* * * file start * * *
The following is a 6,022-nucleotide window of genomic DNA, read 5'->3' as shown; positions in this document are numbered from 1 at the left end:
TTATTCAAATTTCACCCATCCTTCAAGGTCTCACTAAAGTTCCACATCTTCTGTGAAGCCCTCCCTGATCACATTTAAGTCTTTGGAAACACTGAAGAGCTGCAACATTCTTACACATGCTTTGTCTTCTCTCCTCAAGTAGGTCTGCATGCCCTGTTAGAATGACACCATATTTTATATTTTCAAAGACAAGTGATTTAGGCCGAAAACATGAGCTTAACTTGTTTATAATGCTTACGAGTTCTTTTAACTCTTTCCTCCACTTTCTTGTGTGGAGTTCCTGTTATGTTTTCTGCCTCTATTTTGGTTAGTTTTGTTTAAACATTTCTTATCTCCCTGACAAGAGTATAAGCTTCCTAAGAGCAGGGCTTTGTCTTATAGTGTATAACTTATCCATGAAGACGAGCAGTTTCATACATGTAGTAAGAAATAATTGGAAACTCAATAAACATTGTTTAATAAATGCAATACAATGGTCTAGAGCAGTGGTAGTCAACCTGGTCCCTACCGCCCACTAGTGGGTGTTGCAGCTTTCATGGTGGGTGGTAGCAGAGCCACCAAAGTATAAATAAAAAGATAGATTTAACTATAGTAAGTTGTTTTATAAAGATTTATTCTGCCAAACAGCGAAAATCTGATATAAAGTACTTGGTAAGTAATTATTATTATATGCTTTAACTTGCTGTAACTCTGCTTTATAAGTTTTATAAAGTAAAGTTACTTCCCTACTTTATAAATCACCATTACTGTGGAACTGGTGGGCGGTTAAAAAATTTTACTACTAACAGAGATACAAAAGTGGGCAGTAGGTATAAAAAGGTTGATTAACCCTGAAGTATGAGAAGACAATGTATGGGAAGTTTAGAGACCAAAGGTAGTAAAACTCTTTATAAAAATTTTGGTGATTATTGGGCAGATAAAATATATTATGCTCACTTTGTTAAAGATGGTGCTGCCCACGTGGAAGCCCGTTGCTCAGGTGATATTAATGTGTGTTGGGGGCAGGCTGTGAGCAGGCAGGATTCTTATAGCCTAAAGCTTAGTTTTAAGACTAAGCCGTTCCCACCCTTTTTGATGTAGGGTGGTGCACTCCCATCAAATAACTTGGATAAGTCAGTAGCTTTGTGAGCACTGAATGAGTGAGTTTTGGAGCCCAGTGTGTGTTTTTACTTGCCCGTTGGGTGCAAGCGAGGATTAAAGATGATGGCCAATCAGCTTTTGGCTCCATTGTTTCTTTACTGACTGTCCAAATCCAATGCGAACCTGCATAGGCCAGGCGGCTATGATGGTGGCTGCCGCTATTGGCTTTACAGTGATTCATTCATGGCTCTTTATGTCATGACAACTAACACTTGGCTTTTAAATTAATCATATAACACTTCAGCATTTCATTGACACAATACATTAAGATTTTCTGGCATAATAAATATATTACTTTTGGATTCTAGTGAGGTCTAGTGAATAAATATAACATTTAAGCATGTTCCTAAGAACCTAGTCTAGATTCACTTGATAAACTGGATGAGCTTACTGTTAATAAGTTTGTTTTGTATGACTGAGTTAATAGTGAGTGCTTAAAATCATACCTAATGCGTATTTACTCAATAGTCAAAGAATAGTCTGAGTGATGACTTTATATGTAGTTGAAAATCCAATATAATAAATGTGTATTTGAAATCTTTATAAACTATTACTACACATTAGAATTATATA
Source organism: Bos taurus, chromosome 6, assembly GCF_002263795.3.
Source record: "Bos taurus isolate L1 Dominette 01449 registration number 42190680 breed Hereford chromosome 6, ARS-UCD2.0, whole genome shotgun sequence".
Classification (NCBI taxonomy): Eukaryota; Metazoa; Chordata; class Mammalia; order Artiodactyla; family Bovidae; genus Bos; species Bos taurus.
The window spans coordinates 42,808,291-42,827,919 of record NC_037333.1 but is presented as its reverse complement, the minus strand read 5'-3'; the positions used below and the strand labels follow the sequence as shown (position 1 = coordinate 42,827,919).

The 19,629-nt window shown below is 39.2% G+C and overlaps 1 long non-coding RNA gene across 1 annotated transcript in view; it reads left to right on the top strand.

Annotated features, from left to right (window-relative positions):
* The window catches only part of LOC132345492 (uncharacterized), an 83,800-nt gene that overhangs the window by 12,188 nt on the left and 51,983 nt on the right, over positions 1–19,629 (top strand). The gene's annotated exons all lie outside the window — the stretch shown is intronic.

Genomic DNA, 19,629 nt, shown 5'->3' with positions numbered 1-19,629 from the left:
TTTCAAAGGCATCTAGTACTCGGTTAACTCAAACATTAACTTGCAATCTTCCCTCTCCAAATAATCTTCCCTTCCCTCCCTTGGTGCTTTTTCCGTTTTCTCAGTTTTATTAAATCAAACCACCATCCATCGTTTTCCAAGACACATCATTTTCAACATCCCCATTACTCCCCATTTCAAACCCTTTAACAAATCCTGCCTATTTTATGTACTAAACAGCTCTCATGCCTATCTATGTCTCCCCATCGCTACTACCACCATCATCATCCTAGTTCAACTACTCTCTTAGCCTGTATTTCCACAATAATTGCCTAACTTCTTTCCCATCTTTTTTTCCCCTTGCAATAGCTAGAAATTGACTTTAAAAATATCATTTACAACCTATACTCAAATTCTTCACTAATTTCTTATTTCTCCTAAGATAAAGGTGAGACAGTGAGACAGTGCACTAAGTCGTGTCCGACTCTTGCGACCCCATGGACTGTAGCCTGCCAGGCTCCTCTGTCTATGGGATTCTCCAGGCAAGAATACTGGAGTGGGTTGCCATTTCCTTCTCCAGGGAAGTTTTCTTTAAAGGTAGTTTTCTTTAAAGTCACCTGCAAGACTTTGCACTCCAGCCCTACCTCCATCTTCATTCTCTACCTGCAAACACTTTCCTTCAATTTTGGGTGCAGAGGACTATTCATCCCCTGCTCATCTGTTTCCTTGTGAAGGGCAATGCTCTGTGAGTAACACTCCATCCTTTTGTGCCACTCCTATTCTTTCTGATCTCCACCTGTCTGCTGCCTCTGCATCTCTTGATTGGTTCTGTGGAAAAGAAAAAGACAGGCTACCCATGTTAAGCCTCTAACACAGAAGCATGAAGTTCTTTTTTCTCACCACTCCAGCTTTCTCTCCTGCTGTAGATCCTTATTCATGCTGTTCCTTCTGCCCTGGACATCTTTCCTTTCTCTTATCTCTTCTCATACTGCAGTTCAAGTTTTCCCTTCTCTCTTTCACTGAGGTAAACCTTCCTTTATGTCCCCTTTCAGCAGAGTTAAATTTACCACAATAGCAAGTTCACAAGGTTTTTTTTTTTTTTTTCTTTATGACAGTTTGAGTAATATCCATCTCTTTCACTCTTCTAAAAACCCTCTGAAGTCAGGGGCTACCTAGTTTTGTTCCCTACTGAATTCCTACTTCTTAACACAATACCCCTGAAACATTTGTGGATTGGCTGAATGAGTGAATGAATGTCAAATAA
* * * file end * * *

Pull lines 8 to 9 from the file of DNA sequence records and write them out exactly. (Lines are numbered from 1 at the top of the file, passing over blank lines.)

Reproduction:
Annotated features, from left to right (window-relative positions):
* The window catches only part of LOC132345492 (uncharacterized), an 83,800-nt gene that overhangs the window by 12,188 nt on the left and 51,983 nt on the right, over positions 1–19,629 (top strand). The gene's annotated exons all lie outside the window — the stretch shown is intronic.